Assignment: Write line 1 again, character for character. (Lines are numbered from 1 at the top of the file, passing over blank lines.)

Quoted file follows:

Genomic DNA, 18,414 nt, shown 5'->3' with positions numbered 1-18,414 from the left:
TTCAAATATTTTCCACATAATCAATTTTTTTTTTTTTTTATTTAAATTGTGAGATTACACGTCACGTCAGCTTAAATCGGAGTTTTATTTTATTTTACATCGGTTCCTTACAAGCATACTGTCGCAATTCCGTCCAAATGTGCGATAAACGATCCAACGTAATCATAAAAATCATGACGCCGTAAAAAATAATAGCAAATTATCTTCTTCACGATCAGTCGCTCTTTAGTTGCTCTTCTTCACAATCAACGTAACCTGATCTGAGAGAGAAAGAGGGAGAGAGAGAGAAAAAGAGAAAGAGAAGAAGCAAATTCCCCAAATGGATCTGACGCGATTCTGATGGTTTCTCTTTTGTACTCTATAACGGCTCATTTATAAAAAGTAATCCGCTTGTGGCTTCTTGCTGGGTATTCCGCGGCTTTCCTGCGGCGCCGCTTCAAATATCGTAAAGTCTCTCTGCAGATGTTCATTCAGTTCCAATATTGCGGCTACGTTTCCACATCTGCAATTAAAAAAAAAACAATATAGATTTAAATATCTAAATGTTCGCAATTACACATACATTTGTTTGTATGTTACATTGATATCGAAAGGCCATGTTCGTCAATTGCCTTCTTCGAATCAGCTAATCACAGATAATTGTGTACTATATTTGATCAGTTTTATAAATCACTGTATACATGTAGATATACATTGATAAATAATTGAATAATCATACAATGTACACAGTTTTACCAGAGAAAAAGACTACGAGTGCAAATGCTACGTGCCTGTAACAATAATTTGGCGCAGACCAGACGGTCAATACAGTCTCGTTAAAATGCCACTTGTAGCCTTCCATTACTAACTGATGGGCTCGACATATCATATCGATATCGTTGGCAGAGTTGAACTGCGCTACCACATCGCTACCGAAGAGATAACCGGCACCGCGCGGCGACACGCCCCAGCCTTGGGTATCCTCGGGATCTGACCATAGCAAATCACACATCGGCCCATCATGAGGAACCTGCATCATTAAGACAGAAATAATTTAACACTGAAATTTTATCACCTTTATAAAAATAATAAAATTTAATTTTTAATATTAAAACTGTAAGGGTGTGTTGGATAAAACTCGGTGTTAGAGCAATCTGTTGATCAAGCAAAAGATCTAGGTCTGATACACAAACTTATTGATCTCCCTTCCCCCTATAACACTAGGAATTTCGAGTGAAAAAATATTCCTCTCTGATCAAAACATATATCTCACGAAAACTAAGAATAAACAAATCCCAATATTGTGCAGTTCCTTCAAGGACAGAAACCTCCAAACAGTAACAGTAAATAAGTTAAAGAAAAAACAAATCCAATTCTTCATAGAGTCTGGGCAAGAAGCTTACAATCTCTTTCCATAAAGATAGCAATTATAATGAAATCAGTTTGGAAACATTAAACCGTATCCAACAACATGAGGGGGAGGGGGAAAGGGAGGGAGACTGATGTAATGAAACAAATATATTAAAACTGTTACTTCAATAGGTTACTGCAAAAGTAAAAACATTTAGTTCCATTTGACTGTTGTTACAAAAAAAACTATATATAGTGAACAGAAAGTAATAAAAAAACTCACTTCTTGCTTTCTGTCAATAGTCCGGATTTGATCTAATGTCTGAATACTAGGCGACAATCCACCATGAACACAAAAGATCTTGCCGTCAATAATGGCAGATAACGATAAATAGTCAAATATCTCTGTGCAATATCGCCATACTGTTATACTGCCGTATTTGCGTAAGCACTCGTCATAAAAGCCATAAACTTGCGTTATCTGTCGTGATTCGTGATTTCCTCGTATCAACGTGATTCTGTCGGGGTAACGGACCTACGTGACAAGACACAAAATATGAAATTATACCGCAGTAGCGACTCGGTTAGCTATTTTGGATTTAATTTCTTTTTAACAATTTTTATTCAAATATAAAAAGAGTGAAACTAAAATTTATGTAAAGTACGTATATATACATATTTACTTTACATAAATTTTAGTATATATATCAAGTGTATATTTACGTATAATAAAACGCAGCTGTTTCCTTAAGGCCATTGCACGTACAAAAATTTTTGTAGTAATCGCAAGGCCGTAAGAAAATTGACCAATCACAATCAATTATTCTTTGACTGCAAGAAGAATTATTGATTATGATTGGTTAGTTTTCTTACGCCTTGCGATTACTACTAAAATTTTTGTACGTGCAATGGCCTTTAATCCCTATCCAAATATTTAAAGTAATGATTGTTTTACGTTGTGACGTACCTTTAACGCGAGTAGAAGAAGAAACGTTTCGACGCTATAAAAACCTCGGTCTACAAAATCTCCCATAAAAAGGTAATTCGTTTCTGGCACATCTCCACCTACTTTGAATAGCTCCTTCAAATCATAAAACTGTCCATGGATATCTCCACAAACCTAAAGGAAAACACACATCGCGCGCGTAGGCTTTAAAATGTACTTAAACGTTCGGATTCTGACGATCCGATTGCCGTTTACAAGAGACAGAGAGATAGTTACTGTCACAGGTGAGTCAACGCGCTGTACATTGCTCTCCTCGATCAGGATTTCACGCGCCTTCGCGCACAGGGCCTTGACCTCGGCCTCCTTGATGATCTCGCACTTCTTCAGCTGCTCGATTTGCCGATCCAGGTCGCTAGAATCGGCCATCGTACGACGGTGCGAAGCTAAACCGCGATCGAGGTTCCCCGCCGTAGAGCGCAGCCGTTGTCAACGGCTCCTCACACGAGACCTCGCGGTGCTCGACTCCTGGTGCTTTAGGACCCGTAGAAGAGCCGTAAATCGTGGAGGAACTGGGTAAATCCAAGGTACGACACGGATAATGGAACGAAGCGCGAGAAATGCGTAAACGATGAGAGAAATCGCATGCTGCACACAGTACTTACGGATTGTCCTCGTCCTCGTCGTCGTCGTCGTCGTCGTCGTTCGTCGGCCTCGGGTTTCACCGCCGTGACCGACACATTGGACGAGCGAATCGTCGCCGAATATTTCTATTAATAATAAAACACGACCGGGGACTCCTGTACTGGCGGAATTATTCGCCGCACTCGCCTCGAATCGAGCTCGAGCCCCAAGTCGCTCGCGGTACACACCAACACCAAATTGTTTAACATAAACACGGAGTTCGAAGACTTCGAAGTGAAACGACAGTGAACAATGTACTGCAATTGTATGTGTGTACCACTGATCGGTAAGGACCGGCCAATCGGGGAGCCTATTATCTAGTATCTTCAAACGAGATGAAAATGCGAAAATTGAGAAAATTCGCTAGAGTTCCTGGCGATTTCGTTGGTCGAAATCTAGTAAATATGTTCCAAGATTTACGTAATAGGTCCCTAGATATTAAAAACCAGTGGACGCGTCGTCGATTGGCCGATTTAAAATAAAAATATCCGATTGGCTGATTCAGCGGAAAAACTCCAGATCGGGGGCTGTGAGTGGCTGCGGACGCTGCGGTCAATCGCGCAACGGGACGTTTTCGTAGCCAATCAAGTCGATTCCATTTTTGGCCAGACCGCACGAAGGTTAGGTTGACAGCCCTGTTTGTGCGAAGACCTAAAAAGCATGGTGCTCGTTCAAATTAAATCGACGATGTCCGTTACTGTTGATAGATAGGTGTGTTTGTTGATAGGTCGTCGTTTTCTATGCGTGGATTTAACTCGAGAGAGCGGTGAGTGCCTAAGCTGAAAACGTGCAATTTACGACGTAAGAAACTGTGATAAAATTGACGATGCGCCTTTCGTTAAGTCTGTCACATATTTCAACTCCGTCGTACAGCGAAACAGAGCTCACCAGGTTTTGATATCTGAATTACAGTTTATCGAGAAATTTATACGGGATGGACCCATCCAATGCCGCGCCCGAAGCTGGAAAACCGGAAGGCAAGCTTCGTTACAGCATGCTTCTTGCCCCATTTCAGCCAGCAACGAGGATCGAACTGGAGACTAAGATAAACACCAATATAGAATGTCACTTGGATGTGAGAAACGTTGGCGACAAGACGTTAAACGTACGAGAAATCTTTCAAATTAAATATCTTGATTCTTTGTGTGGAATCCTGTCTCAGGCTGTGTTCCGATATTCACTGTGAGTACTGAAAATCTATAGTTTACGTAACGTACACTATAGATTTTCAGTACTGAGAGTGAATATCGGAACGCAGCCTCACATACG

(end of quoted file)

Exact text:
Genomic DNA, 18,414 nt, shown 5'->3' with positions numbered 1-18,414 from the left: